Tunisia isn’t a migrant transit country – yet
Although Libya’s drop in migrants isn’t related to Tunisia’s increase, policy is needed on the issue. By Matt Herbert and Max Gallien
First published by ISS Today
The nature of migration from Africa to Europe across the Mediterranean is changing. Some sub-Saharan African migrants are adjusting their routes due to dangers in Libya, and Tunisian migrants are leaving their country in greater numbers than before. These trends are however unconnected.
Few sub-Saharan migrants pass through Tunisia heading for Europe, but Tunisia could nevertheless face the issue of transit migration in future. To prepare for this, the country urgently needs a strategic, comprehensive and open policy debate on how it will handle the issue.
Over the past year, the number of irregular migrants intercepted by the Italian Ministry of Interior has fallen. A total of 94,802 migrants were recorded in the first seven months of 2017, but only 18,510 arrived during the same period in 2018.
The cause of this decline lies in western Libya, where agreements to limit migration were struck between European states, local militias and local smuggling networks.
While the number of migrants departing Libya has dropped, the number of those leaving Tunisia’s shores for Italy has increased to levels not seen since 2011. In a few weeks in 2017, more people took to the seas than in 2015 and 2016 combined.
So far this year, Italian and Tunisian authorities have intercepted at least 6 800 migrants coming from the country. Tunisian nationals comprise a fifth of total migration across the central Mediterranean.
The geographic proximity of these two phenomena has created a perception that they are linked – that the increase in migration out of Tunisia represents a displacement of sub-Saharan migrants from Libya. However, this is not the case.
Most migrants moving from Tunisia to Italy are Tunisians. To date, Tunisian authorities have arrested 3,243 irregular migrants, 2,952 of whom were Tunisian. Only 208 were citizens of sub-Saharan African countries. When sub-Saharan migrants are encountered at sea, they tend to be aboard boats filled with Tunisians. There is little indication that smuggling networks focusing primarily on sub-Saharan Africans have emerged in Tunisia.
There is also little indication that sub-Saharan migrants from Libya are attempting to come into Tunisia in large numbers. Tunisian authorities do intercept some groups of irregular migrants coming from Libya and Algeria. However, the groups are small – typically two to 10 people – and their arrival is intermittent rather than routine.
The limited use of Tunisia by foreign migrants as a transit point to Europe despite a rapidly increasing domestic migration wave is probably due to three factors. First, the number of irregular migrants already in Tunisia is fairly small, believed to be far below the 100,000 migrants in Algeria or 50,000 in Morocco.
This has probably limited the number of people who could engage with Tunisian human smuggling networks as the volume of boats departing from Tunisia has risen. For a large number of non-Tunisian migrants to depart from Tunisia, they would first have to make it into the country.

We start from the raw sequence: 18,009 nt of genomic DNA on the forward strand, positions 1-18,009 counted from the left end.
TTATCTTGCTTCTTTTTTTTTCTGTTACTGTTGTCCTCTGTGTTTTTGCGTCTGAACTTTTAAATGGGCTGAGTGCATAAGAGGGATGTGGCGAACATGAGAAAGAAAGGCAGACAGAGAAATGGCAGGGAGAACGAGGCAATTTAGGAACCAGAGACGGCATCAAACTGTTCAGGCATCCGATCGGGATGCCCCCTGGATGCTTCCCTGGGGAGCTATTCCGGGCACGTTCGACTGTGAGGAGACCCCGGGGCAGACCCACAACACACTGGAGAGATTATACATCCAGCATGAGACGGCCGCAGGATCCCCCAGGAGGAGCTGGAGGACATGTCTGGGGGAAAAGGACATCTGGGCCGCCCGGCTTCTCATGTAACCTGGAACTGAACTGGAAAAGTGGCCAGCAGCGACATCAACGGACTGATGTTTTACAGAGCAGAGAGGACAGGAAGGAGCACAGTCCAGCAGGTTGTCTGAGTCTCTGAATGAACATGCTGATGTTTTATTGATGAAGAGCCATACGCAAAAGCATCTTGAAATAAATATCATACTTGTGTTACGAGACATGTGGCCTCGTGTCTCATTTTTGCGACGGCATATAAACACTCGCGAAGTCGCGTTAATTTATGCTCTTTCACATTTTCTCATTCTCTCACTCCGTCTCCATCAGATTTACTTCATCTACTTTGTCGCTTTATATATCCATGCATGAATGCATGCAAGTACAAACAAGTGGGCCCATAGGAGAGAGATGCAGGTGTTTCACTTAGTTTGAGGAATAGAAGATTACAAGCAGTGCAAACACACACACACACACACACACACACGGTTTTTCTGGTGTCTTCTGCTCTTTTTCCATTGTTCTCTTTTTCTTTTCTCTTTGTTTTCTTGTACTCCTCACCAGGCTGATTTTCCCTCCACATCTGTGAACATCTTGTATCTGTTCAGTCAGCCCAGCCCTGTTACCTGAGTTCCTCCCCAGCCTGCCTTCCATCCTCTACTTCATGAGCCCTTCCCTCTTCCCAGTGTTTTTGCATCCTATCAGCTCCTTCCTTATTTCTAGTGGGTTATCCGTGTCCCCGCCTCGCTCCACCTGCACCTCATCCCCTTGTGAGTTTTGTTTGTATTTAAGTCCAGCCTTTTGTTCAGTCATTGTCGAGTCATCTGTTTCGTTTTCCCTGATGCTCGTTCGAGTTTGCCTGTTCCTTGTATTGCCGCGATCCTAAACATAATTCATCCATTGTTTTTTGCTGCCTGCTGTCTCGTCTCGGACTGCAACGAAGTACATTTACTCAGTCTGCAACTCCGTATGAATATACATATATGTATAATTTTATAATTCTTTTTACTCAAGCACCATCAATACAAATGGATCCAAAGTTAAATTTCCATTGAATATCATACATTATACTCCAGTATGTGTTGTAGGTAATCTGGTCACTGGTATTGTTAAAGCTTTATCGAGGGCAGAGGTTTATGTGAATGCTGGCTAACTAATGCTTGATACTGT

This leads to the second factor: it’s hard for foreign migrants to enter Tunisia clandestinely. Tunisia’s government has adopted a comprehensive approach to buttressing its border security.
Though motivated by worries over terrorism, the initiative has had a larger effect on the far more routine transit of contraband goods and irregular migrants. While individual irregular migrants can probably still enter Tunisia undetected, the feasibility of large groups doing this is extremely unlikely.
Finally, the tolerance of Tunisian officials towards irregular migration differs based on nationality. While Tunisian authorities arrested 7,325 Tunisian irregular migrants in 2017 and the first eight months of 2018, Italian authorities intercepted 9,869. The number of Tunisians reaching Europe hints that there is a degree of unofficial tolerance of the phenomenon.
At least one investigation in Tunisia is looking into accusations of complicity between smugglers and security officials. Unofficial tolerance of Tunisian irregular migration is a continuation of older trends from the era of former president Zine El Abidine Ben Ali. This type of migration provides stability and economic benefits to the state by offering an outlet to unemployed young men and enabling the return of remittance flows.
Meanwhile, the departure of non-Tunisian migrants from the country brings few benefits to the state. Its impact is primarily negative, risking diplomatic tensions with Europe. So officials who may informally tolerate some degree of Tunisian migration are less likely to extend this tolerance to the migration of foreigners.
While the factors that have prevented Tunisia from becoming a transit migration route are significant, they are not unchangeable. The current situation depends on the ability and will of the security forces to control the borders and departure zones. A serious political or economic crisis prompting instability in Tunisia could well change the situation.
This has already happened once, albeit with the migration of Tunisians rather than foreigners. In the wake of Tunisia’s 2011 revolution, lessened security force pressure enabled nearly 30,000 migrants to set off towards Italy.
Tunisia needs an open policy debate on how it wants to handle the issue of transit migration. Sound, proactive policy should be developed before incidents and crises arise. A lack of attention could have serious humanitarian consequences. DM
Matt Herbert is a Senior Research Consultant, Migration, ISS and Max Gallien is a PhD Candidate, London School of Economics
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